When we had finished the second reading.  I told my kiddos that we were going to tell the story again but that I wanted to use instruments to help.  We listed the things the mice thought the "Something" was on the board.  Then I pulled out a basket of instruments I had selected for the story:

wood block
jingle bells
conga shakers
large hand drums

I find it is easier to give 1st graders a limited number of instruments to select from.  If left it up to any instrument in the room it may take the whole class just to select sounds that represent each part of the story.

I demonstrated each instruments sound and then we discussed which instrument fit best with each item in the story.  I was actually surprised by some of their decisions.  They decided that the guiro sounded like a cliff because it makes a sound like you are climbing one step at a time up the cliff.  After assigning each instrument a part in the story, I distributed the instruments.  We sat in 6 rows and each student in the row had an instrument assigned to a part in the story.  When their part came, I cued them and then cut them off so that the story could continue.

We told the story again with the refrain and instrument sound effects.  It was truly a pleasurable experience, smiles all around!

I did this lesson in 20 minutes which is a little than less than half of my class.  Now I had read the story previously, so we were able to move a bit more quickly but if you were limited on time, you could just use this story as a way to experience dynamic contrast.  You could split it up between two classes, there are many options.

I hope you like this lesson and use this book in your classroom, it really is a cute story!  If you do decide to try out this lesson, let me know how it goes or any changes you make to fit your kids.  :)

Friday, September 7, 2012

Music Journal Storage

Earlier in the summer, I posted about my Back to School Find; file crates.  At the end of last year I was so sick of getting materials to kids because of the way I had them laid out.  My supplies were in one corner and it created a traffic jam and instead of taking 1 minute, it took 5.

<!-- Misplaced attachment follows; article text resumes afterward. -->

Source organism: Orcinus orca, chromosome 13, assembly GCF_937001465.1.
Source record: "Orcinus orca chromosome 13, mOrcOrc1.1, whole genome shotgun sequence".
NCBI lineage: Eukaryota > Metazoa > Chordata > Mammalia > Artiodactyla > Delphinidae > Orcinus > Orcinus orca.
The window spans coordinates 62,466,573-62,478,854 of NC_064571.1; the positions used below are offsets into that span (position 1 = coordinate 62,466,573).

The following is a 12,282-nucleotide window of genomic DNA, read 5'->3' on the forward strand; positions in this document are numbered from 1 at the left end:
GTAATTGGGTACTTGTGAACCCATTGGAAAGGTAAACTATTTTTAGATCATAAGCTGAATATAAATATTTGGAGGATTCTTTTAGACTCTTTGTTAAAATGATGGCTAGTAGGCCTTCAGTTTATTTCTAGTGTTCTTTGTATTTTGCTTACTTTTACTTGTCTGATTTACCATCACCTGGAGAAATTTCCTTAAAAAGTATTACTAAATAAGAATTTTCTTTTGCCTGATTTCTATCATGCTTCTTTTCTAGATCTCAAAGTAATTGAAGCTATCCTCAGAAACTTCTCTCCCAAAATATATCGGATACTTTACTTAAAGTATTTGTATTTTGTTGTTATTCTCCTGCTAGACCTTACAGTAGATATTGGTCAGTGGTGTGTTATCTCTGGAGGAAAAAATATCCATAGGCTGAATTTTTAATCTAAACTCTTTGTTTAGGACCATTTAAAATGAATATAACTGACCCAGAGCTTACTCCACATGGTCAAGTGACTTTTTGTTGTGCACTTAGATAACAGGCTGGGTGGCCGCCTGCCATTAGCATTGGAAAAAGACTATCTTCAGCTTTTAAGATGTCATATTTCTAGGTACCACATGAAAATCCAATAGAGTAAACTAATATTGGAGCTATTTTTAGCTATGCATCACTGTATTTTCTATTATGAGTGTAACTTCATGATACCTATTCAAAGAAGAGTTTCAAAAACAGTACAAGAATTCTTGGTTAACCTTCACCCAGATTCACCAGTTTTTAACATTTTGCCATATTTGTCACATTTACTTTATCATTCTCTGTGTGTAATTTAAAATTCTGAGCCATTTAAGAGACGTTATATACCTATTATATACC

Over the summer, I purchased some storage containers from Target, the Dollar Tree and Walmart to help keep things simple and fast.  Behind each riser I have a place for students to store their music journals, as well as storage for pencils, clipboards, dry erase markers and any other small material we need.

The file crates have really simplified things.  Last year I did not store the kids music journals.  This became a big problem because kids would lose them or classroom teachers may forget if they were coming right after lunch/playground.  This year the journals are always in the room when we need them.

Each team has 2 crates (I had to go back and buy more because I seriously underestimated how many kids I have!), and inside the crates are hanging folders labeled withe their classroom teachers name.  There are also numbers attached to the class I see first on each day of the rotation.  So, if I see Mrs. Smith, Ms. Jones and Mr. Johnson's class on day one, in that order; Mrs. Smith's Class has a number one stapled to it. (Hope that makes sense.)

When the kids brought their folders in during the first lesson, I gave them each a label with a color coded dot.  They put it on their folder and write their name and their teacher's name on it.  This let's me easily put their folder away should they leave it out by accident.  If you click and enlarge the first picture in this post, you can see the labels.

When the kids come in their Section Leaders pass out the folders and we get started on our lesson.